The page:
Morsi's ouster was applauded by Egypt's Gulf Arab allies, who were alarmed by the rise of the Brotherhood, the international standard-bearer of mainstream Sunni political Islam.
 
The movement, which won nearly every election in Egypt since Mubarak's fall, is seen as a threat to Gulf dynasties.
 
Saudi Arabia, the United Arab Emirates and Kuwait extended a lifeline exceeding $12 billion in cash and petroleum products to help Egypt stave off economic collapse after Sissi appeared on television and announced that the Brotherhood was finished.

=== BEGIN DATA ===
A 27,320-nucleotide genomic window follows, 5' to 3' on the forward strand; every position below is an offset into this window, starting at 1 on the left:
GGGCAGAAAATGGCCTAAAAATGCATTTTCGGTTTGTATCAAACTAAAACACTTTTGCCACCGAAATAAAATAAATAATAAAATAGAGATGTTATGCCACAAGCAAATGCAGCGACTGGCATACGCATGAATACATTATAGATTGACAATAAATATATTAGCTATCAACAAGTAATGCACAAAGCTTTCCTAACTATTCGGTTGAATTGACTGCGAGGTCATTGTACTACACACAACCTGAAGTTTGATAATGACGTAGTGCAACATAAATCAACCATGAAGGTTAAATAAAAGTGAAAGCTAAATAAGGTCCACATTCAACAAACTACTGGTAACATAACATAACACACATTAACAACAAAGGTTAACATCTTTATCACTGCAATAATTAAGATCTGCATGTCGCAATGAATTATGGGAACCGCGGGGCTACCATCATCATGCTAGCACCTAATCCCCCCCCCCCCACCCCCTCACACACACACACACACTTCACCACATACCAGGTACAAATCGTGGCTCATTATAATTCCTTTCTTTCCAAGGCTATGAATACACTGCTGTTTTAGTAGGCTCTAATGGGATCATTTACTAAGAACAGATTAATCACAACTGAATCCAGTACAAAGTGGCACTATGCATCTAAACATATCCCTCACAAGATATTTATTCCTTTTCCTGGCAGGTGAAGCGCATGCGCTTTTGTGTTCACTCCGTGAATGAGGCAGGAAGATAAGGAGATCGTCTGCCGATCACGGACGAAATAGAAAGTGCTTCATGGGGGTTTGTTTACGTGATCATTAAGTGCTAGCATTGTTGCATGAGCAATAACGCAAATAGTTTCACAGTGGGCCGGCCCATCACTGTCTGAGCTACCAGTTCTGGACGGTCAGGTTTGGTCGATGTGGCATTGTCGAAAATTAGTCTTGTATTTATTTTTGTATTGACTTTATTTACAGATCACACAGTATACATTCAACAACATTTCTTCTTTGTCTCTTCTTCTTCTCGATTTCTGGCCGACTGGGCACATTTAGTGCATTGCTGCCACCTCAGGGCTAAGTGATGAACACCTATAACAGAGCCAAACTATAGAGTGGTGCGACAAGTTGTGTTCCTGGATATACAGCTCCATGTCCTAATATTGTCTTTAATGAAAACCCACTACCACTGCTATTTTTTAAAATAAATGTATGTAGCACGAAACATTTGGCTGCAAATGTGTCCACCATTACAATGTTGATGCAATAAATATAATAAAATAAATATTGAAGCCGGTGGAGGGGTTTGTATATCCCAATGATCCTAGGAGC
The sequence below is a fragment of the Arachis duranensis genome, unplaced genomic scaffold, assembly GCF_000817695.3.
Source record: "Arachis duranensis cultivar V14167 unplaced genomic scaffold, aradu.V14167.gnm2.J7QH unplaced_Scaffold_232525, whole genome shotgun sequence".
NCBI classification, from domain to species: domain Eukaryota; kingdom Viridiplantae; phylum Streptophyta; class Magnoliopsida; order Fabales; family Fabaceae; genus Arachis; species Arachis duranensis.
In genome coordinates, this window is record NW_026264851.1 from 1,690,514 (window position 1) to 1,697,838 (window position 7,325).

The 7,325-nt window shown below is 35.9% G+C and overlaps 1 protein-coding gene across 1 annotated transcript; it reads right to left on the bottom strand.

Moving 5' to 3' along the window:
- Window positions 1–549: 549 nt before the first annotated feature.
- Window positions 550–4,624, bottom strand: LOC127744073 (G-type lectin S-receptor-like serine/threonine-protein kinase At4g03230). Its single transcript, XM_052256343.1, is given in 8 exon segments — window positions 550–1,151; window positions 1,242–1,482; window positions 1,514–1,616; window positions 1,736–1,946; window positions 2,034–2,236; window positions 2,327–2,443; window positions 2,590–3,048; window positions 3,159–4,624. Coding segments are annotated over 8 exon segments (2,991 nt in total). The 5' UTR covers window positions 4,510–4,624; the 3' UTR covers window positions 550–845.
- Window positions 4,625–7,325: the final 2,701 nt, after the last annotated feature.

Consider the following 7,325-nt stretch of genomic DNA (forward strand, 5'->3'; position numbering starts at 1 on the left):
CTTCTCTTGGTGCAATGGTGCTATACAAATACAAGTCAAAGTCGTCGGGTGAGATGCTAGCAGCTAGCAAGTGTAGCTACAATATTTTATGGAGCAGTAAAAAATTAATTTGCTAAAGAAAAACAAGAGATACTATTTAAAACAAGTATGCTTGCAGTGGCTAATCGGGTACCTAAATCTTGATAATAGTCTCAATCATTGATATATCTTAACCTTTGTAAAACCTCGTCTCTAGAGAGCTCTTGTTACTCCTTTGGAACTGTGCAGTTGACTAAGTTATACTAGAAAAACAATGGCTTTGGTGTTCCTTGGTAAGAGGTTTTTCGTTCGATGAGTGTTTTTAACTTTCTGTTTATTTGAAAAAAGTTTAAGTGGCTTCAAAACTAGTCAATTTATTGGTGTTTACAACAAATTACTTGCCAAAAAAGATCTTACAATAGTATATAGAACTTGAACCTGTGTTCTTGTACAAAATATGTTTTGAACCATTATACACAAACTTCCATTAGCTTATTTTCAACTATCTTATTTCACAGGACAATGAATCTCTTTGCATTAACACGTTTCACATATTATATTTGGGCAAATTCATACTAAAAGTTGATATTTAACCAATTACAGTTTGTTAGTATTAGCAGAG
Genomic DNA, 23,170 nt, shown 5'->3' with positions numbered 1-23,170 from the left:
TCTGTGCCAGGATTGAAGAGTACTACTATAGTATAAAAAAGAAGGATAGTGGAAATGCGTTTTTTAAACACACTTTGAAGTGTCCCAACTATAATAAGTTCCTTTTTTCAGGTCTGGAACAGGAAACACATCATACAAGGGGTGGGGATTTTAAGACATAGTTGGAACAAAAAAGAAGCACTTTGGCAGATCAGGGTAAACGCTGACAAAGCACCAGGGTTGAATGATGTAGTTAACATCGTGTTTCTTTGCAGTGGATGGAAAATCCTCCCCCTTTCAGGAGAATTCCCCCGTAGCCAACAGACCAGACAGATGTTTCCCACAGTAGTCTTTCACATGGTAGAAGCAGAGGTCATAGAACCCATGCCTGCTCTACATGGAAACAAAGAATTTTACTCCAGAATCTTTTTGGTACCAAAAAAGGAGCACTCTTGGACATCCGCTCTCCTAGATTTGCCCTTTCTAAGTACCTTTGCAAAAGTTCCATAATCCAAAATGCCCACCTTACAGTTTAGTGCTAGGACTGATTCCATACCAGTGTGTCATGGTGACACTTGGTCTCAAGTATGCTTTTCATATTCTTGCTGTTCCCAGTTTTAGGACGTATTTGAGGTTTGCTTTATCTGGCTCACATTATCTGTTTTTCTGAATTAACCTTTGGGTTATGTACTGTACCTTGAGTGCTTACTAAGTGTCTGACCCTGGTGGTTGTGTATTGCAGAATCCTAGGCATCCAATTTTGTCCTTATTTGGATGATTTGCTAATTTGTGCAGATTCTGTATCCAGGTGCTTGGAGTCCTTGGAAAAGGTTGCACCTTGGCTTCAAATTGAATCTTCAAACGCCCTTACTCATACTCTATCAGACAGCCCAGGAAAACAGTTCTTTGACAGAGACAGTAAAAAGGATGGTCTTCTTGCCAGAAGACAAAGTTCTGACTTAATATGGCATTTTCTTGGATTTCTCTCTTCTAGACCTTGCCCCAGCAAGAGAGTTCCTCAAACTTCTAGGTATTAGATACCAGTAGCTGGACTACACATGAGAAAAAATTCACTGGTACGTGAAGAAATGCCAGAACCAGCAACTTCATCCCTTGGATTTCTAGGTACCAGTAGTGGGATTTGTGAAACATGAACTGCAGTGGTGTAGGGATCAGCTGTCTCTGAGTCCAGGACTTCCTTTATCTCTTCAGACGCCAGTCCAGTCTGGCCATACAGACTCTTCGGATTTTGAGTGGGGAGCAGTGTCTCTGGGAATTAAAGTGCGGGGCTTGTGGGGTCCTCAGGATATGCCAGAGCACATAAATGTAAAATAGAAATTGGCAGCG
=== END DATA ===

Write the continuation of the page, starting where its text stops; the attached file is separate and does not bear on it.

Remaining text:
Morsi's Islamist backers - thousands of whom have been jailed since his ouster - accuse Sissi of crushing Egypt's infant democracy. Many of the secular youths behind the 2011 uprising said he has revived Mubarak's police state, pointing to a law passed last year that restricts protests as well as the jailing of a number of well-known activists.

In interviews, Sissi made it clear that his priorities are security and the economy, maintaining that free speech must take a back seat while he fights Islamic militants and works to revive the ailing economy.

But while many support Sissi's fight against the militancy, his plans for the economy have generated less enthusiasm. He has advocated heavy government involvement in the economy, with state-sponsored mega-projects to create jobs and the government setting prices for some goods. At the same time, he has vowed to be business-friendly and encourage investment.